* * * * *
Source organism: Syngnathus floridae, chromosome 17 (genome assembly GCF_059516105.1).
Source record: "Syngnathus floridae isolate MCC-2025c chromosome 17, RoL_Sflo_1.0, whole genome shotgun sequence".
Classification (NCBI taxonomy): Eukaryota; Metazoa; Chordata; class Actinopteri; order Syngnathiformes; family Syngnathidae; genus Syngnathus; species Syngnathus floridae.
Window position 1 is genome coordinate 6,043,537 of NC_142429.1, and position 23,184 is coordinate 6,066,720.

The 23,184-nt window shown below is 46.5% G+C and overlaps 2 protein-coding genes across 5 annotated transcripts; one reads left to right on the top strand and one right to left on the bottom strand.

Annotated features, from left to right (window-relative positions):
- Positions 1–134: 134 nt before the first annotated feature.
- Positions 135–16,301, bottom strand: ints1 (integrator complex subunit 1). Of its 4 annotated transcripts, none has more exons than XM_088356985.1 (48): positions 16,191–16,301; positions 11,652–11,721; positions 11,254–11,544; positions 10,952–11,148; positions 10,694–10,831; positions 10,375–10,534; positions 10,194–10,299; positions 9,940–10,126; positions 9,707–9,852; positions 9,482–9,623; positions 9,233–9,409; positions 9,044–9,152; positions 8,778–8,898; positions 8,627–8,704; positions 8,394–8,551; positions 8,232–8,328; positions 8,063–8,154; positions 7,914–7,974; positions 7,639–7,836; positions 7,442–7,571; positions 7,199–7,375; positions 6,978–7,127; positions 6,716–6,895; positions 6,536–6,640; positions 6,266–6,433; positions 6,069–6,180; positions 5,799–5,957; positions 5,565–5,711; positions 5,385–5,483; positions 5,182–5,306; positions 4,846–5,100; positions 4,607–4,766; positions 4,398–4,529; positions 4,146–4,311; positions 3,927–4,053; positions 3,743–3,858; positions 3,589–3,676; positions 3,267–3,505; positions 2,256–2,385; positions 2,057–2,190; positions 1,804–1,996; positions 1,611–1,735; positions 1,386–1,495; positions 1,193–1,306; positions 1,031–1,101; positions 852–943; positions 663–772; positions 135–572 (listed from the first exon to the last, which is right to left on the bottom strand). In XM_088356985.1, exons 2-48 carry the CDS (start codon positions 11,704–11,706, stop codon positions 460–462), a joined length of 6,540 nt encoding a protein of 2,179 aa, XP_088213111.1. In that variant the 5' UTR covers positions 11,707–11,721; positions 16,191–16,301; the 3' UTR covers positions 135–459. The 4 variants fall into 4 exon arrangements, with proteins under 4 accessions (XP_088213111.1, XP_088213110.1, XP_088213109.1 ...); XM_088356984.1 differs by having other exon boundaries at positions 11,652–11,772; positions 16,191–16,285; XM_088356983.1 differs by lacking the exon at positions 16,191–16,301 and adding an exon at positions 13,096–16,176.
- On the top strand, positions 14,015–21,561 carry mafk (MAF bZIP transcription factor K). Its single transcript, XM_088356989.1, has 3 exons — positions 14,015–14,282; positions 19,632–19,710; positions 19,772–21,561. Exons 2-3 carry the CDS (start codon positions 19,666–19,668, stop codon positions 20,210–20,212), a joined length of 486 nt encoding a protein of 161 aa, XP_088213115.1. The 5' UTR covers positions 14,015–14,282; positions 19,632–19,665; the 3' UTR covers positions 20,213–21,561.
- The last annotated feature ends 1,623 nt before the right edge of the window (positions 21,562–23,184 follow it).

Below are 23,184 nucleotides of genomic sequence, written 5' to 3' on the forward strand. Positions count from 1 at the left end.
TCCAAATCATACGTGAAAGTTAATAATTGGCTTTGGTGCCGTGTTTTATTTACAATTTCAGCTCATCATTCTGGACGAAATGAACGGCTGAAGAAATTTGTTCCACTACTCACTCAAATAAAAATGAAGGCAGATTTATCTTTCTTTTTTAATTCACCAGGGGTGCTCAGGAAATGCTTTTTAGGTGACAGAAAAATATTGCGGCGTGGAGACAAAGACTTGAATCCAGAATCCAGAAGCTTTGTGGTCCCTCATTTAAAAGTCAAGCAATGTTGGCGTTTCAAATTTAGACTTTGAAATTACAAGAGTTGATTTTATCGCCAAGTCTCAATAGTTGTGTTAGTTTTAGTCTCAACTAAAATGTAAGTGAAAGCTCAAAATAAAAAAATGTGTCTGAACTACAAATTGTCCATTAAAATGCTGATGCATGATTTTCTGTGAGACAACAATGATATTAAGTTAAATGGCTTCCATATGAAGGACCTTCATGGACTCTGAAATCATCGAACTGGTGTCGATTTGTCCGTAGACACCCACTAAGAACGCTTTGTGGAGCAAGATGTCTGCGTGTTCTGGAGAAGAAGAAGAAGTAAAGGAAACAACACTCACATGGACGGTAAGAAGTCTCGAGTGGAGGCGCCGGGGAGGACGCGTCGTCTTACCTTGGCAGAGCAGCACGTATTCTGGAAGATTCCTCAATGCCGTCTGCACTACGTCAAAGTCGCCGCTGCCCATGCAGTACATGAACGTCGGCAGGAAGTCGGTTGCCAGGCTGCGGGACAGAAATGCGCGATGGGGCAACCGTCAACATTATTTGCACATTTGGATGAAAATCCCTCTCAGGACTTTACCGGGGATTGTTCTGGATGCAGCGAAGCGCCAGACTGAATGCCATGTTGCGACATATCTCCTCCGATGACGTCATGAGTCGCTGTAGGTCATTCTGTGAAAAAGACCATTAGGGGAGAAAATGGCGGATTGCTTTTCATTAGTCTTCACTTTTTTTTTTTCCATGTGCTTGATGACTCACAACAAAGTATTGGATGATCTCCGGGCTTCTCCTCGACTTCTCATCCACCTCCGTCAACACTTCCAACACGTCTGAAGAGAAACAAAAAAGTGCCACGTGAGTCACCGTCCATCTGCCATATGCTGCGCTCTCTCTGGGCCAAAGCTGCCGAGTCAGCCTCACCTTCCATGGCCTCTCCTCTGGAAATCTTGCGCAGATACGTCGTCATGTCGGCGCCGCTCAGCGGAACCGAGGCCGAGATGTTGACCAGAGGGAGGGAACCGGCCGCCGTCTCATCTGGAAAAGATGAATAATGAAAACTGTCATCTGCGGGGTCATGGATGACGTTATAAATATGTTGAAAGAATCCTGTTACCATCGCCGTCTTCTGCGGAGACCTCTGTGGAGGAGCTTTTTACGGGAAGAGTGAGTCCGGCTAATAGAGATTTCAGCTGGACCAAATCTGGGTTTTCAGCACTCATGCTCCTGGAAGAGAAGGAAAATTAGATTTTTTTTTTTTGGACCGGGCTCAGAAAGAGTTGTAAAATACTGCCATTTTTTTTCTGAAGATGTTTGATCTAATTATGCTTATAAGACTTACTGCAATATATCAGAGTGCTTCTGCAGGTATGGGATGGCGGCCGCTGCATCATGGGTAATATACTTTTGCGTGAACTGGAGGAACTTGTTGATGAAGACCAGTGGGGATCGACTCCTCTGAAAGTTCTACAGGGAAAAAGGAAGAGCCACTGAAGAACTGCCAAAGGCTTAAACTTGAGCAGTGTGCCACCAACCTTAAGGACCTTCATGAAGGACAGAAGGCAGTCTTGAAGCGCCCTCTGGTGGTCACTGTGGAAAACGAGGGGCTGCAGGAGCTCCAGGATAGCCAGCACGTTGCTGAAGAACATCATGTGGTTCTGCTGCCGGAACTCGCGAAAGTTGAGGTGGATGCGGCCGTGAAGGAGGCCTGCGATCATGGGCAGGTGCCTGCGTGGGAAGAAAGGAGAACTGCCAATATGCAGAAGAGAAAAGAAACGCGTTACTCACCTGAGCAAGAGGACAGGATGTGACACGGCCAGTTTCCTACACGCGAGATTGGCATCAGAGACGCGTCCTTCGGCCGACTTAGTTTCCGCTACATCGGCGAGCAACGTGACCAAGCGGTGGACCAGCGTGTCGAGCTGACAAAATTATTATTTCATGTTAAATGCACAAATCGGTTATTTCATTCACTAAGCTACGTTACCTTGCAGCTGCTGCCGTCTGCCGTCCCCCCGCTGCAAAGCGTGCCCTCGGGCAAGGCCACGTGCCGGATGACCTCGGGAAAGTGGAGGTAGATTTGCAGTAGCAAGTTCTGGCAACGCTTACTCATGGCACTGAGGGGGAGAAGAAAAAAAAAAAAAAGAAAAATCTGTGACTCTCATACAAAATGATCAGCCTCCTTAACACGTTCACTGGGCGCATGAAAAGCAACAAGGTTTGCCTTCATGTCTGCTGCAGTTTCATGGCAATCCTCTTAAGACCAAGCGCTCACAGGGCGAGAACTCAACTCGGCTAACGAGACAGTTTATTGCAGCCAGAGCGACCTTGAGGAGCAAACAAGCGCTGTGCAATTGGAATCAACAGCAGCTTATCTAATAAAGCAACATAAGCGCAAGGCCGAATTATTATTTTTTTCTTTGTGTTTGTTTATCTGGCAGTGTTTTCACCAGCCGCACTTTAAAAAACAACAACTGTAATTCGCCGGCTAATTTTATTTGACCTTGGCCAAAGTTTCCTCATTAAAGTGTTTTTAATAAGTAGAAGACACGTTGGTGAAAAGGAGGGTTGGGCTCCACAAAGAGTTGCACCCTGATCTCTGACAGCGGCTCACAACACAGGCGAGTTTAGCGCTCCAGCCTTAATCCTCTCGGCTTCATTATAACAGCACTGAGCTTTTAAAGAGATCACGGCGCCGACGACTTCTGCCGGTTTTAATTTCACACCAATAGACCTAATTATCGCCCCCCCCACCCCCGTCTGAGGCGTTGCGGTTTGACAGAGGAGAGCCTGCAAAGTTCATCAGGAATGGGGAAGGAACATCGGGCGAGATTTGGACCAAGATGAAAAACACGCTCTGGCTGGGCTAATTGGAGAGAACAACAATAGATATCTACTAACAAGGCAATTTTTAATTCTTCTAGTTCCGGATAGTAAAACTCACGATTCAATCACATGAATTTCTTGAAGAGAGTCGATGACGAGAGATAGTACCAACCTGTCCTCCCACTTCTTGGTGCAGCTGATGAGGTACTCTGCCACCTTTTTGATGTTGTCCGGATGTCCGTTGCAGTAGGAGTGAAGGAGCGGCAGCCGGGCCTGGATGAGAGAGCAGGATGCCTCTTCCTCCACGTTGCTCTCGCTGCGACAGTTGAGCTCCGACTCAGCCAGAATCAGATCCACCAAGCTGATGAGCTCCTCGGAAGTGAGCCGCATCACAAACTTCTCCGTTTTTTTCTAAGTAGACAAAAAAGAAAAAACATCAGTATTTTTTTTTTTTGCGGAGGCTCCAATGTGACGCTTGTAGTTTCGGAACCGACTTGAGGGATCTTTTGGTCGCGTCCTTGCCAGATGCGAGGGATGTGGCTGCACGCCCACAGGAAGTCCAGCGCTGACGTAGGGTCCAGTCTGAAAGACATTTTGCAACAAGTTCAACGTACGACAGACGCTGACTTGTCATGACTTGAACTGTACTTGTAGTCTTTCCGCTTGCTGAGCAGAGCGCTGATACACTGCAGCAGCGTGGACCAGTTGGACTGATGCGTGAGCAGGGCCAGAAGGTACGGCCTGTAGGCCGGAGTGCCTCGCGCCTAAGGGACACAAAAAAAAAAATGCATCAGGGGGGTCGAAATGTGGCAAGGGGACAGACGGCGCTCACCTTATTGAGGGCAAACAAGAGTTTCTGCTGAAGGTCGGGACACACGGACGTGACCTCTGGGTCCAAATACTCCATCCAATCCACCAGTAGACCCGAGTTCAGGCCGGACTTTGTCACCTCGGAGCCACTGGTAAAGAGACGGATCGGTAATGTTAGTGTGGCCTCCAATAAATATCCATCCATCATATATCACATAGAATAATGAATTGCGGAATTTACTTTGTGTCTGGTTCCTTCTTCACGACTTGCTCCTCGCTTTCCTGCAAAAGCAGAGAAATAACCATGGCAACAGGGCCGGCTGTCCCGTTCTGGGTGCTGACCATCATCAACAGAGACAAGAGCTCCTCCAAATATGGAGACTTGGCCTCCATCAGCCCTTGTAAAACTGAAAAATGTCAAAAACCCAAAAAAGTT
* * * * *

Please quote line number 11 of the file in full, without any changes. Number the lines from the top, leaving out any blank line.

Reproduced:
Below are 23,184 nucleotides of genomic sequence, written 5' to 3' on the forward strand. Positions count from 1 at the left end.